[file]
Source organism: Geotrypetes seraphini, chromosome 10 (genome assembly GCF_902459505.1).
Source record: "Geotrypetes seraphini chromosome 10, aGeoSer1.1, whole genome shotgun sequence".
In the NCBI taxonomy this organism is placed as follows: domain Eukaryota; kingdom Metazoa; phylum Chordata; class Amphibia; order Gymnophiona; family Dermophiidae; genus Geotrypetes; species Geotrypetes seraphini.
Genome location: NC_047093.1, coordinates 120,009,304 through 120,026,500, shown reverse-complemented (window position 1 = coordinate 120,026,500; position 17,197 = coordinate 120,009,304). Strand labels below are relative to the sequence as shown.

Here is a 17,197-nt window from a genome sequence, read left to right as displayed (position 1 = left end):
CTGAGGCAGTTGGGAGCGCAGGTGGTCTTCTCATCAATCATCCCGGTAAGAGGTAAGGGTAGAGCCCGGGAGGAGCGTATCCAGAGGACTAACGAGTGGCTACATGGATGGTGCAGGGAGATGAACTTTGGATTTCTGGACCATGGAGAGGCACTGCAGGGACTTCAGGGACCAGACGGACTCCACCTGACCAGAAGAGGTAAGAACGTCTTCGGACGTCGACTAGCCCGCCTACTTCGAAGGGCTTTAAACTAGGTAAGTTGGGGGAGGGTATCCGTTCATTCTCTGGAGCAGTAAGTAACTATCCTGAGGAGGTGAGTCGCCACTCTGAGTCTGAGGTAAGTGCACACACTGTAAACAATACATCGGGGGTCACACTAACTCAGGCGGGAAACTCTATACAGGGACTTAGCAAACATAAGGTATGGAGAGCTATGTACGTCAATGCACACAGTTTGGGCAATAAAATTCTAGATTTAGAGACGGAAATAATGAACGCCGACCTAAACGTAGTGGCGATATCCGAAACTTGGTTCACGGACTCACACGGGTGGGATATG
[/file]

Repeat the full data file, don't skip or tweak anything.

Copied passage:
Source organism: Geotrypetes seraphini, chromosome 10 (genome assembly GCF_902459505.1).
Source record: "Geotrypetes seraphini chromosome 10, aGeoSer1.1, whole genome shotgun sequence".
In the NCBI taxonomy this organism is placed as follows: domain Eukaryota; kingdom Metazoa; phylum Chordata; class Amphibia; order Gymnophiona; family Dermophiidae; genus Geotrypetes; species Geotrypetes seraphini.
Genome location: NC_047093.1, coordinates 120,009,304 through 120,026,500, shown reverse-complemented (window position 1 = coordinate 120,026,500; position 17,197 = coordinate 120,009,304). Strand labels below are relative to the sequence as shown.

Here is a 17,197-nt window from a genome sequence, read left to right as displayed (position 1 = left end):
CTGAGGCAGTTGGGAGCGCAGGTGGTCTTCTCATCAATCATCCCGGTAAGAGGTAAGGGTAGAGCCCGGGAGGAGCGTATCCAGAGGACTAACGAGTGGCTACATGGATGGTGCAGGGAGATGAACTTTGGATTTCTGGACCATGGAGAGGCACTGCAGGGACTTCAGGGACCAGACGGACTCCACCTGACCAGAAGAGGTAAGAACGTCTTCGGACGTCGACTAGCCCGCCTACTTCGAAGGGCTTTAAACTAGGTAAGTTGGGGGAGGGTATCCGTTCATTCTCTGGAGCAGTAAGTAACTATCCTGAGGAGGTGAGTCGCCACTCTGAGTCTGAGGTAAGTGCACACACTGTAAACAATACATCGGGGGTCACACTAACTCAGGCGGGAAACTCTATACAGGGACTTAGCAAACATAAGGTATGGAGAGCTATGTACGTCAATGCACACAGTTTGGGCAATAAAATTCTAGATTTAGAGACGGAAATAATGAACGCCGACCTAAACGTAGTGGCGATATCCGAAACTTGGTTCACGGACTCACACGGGTGGGATATG